Transformers are deep learning models that incorporate the idea of attention, weighing the significance of the input data (e.g. what other words are next to the word, or whether the word is a verb, noun, adjective or other part of speech). They are very popular for natural language processing because they encode the significance of context to each part of the input text.

Some of the power of GPT-3 is in its monster size: it’s a 175 billion parameter model that is estimated to cost $5-10m to train. Training it essentially computes 175 billion numbers (“parameters”) and these form a statistical model that relates the input typed by the user to the output text. By comparison, Microsoft’s ResNet, a machine learning model that is better than humans at identifying images, is a mere 0.06 billion parameter model.

GitHub Copilot uses a similar mathematical model to GPT-3, but the training set is different: a blend of public repository source code on GitHub and text. OpenAI calls this model Codex. Copilot uses Codex to look at what the developer has typed and based on that assembles blocks of code that it has seen on GitHub before to deliver a likely useful completion (you can ask it to generate several probable completions and choose the best one).

This might sound a bit like “cargo cult programming,” but it is far more fine-grained: the blocks (“tokens” in GPT-3 terminology) are much smaller and Copilot rarely flat-out quotes a big chunk of code it has seen before. It most often does this when it has very little to go on – e.g. when the developer has just started a new file and is typing things at the very top (see Copilot synthesizes code: the output is unique 99.9% of the time per GitHub’s testing.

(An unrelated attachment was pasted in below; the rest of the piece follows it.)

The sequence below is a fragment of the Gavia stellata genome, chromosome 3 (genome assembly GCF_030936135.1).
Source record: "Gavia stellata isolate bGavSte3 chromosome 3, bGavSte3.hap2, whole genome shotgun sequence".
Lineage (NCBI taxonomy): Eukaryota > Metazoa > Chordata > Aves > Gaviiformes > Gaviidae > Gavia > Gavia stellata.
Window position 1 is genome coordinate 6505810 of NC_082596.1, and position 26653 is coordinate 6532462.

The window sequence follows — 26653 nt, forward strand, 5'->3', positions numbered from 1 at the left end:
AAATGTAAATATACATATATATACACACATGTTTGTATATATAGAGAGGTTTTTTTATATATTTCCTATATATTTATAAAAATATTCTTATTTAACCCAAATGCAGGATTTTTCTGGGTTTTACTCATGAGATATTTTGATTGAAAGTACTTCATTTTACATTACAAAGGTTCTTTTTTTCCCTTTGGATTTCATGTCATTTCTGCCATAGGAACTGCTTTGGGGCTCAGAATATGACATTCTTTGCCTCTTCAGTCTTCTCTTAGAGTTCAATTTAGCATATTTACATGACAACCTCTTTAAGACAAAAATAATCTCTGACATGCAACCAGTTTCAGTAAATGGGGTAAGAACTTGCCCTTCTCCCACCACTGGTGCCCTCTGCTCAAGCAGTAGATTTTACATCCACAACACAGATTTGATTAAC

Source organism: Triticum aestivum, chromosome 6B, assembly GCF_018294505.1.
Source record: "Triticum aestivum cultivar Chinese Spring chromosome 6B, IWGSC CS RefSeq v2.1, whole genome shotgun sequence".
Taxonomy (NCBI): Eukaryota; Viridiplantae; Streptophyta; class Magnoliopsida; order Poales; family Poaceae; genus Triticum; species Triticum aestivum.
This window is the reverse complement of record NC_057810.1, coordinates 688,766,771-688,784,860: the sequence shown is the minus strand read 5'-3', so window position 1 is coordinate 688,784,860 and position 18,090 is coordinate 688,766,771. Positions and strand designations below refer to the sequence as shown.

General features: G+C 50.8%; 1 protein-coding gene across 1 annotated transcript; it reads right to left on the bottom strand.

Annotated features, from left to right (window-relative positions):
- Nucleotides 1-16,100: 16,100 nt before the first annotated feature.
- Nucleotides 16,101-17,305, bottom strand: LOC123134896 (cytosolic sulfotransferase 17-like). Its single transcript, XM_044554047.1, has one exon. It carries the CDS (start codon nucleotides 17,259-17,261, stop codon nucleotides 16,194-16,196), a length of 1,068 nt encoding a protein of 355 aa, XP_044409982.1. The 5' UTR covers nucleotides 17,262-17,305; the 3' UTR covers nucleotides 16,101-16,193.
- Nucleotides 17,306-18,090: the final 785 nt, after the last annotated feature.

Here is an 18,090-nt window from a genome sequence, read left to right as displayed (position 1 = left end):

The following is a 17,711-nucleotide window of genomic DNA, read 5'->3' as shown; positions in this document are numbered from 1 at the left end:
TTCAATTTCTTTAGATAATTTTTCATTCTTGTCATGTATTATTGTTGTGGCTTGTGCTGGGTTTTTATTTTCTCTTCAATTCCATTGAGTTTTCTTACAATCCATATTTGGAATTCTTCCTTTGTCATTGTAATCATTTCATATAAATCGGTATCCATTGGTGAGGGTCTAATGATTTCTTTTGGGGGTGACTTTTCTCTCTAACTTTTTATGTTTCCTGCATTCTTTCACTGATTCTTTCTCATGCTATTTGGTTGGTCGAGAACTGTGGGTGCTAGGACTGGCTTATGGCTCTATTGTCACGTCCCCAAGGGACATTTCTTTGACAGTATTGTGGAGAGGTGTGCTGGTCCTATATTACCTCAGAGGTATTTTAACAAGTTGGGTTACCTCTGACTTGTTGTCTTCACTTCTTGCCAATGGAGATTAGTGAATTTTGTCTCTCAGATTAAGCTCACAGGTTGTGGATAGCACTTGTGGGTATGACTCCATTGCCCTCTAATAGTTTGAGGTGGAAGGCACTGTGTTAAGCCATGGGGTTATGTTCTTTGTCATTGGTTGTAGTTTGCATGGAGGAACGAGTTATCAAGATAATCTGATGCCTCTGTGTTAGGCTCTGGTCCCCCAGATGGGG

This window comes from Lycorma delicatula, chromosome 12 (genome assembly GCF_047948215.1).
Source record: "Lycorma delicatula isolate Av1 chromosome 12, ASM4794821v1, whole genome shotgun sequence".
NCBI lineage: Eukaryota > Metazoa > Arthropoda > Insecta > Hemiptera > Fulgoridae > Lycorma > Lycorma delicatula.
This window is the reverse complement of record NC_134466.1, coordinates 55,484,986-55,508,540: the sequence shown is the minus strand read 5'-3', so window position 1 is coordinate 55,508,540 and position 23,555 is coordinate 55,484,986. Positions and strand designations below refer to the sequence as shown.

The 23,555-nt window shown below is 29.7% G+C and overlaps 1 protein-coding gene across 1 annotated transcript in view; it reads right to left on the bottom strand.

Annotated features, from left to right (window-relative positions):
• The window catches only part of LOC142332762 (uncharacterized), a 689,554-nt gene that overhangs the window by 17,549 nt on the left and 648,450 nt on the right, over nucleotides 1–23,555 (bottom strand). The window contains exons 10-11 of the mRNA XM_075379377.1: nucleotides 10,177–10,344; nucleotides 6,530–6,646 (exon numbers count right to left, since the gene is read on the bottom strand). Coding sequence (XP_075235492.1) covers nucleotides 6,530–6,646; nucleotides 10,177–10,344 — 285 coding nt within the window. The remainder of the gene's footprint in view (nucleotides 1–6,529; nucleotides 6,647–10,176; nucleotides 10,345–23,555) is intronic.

Transformers can do an extraordinary job of completions, but they also generate utter gibberish and the algorithm can’t tell the difference. Users of GPT-3 were “simultaneously impressed by its coherence and amused by its brittleness.” GPT-3 does not produce an error code when it can’t do a good transformation, and tinkering with the model’s settings can produce wildly different results. Therefore it is incumbent on a human developer to check that what the tool is proposing is logically correct and reject erroneous completions that don’t satisfy the developer’s intent – and to spot errors and potential vulnerabilities. There’s an important reason why GitHub calls the tool Copilot and describes it as automated pair programming: using it interactively and with a critical eye is important – you can’t let the tool work autonomously.